The mighty 80s anime juggernaut Robotech continues with the second arc covering the adventures of 2nd Lieutenant Dana Sterling and her motley crew in the Southern Cross Army as The Robotech Masters descend on Earth to grow plants of doom.
Well, that’s probably being a little flippant – where Robotech: The Macross Saga focused on the SDF-1 tackling the Zentradi invasion of Earth, The Masters Saga focuses on the greater beings who created said aliens and have returned to Earth in order to restore their depleted supplies of Protoculture through the Flower of Life which can be grown and harvested thanks to the planet’s unique atmosphere. Despite their reputation, Dana’s crew successfully hold their own against the ensuring battle with their new enemy, while at the same time learning that all is not what it seems with both the soldiers deployed to take over Earth or The Masters themselves.
I have a distinct fondness for Robotech, warts and all – like the first collection released earlier to Blu-Ray, there’s plenty of flaws in this production if viewed with an objective lens in 2022 but I found myself quite surprised with how much I enjoyed it. I didn’t dislike it because of the nature of the localisation as the production echoes that of the first arc, but with the story itself.
I always felt both The Masters arc and its underlying source material, Super Dimension Cavalry Southern Cross, a little weak compared to Super Dimensional Fortress Macross and Genesis Climber Mospeada. The last time I watched this as Robotech was probably during the series’ final commercial TV airing in 1994-1995 on Agro’s Cartoon Connection, while I remember picking up and watching ADV’s Southern Cross DVD box set around 15 or 16 years ago – my mind’s eye suggests while I was happy to go through the journey, it didn’t leave the lasting impression on me that the other anime that make up Robotech did.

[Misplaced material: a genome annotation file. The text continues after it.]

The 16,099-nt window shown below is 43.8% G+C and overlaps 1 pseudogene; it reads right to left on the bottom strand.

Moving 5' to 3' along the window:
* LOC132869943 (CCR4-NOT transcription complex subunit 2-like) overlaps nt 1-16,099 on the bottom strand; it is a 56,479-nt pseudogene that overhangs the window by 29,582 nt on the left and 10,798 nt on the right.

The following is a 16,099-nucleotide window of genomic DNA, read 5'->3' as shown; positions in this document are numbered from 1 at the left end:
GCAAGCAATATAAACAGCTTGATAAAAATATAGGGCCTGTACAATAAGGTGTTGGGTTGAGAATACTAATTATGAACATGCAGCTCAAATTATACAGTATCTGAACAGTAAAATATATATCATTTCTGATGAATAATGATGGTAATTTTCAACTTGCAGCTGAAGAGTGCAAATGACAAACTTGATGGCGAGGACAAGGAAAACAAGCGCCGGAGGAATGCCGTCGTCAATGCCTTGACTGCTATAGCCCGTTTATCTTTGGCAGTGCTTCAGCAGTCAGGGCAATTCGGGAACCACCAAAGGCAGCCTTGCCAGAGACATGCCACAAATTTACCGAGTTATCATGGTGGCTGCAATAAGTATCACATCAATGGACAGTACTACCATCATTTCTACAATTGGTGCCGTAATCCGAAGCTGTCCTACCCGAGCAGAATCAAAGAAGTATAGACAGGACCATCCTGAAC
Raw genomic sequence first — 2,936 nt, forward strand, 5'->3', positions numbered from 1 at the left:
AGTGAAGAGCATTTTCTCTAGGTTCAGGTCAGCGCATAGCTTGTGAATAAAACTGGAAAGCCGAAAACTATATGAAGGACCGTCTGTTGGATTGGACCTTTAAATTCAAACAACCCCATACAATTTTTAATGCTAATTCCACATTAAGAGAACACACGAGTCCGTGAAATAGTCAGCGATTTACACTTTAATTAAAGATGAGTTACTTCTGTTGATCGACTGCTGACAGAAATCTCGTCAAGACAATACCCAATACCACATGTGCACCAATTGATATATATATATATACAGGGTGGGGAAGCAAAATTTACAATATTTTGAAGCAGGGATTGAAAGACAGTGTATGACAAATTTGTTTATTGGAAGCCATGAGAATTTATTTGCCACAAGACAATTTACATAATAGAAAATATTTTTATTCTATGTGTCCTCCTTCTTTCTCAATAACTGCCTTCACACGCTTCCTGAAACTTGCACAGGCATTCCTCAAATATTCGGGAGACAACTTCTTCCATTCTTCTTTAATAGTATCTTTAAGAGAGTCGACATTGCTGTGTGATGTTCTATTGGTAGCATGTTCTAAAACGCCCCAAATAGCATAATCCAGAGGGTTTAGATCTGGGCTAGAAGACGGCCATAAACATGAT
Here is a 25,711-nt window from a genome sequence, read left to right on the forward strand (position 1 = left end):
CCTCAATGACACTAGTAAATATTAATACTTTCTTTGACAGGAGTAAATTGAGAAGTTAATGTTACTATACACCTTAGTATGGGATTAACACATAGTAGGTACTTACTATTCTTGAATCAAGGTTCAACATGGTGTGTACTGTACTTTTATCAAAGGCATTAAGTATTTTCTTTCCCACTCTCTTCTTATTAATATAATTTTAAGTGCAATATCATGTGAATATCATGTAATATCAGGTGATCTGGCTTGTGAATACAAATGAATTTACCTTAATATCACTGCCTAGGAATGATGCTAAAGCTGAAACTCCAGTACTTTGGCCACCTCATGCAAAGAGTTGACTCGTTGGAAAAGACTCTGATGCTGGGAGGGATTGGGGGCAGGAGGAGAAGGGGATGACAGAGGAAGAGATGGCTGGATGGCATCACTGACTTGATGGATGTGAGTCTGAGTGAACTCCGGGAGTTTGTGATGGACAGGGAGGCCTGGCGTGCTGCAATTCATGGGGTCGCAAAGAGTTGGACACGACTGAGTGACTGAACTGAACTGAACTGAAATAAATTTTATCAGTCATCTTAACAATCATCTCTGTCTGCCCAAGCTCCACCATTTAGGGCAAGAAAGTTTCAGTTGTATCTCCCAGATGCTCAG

On the surface it lacks the depth and variety of themes as the first arc, with a tighter group of characters and mecha designs that feel a little muted compared in comparison. There’s no broad galaxy-stretching stuff and the setting is a drab and tired view of a battle-scarred Earth. The ultimate evil are a bunch of grumpy old men, some of which are sporting some very contemporaneous hair styles, who want to plant evil flora as their final solution as part of recharging their Protoculture reserves, rather than wanting to explode stuff. Mind, it’s still genocide so the stakes are high, but it feels a little less threatening compared to the Zentradi conflict and the really interesting themes it tackles.
But I found myself really engaged with Robotech Part 2: The Masters Saga in this viewing. The small cast and sassy dialogue kept things interesting, and after a while the unnecessary and unbalanced foley effects seemed a little less intrusive. I enjoyed how Bowie wasn’t prone to harmful racial stereotypes in his appearance or his actor’s performance throughout the show, and that this arc still addressed issues around prejudice and racism through the conflict between Dana’s team and the invading forces. It was also great to see Dana taking on a commanding role alongside Nova who, despite their mutual clashing of ideals, nonetheless presented strong female characters during an era of bubblegum femininity punctuated by occasional strong female leads.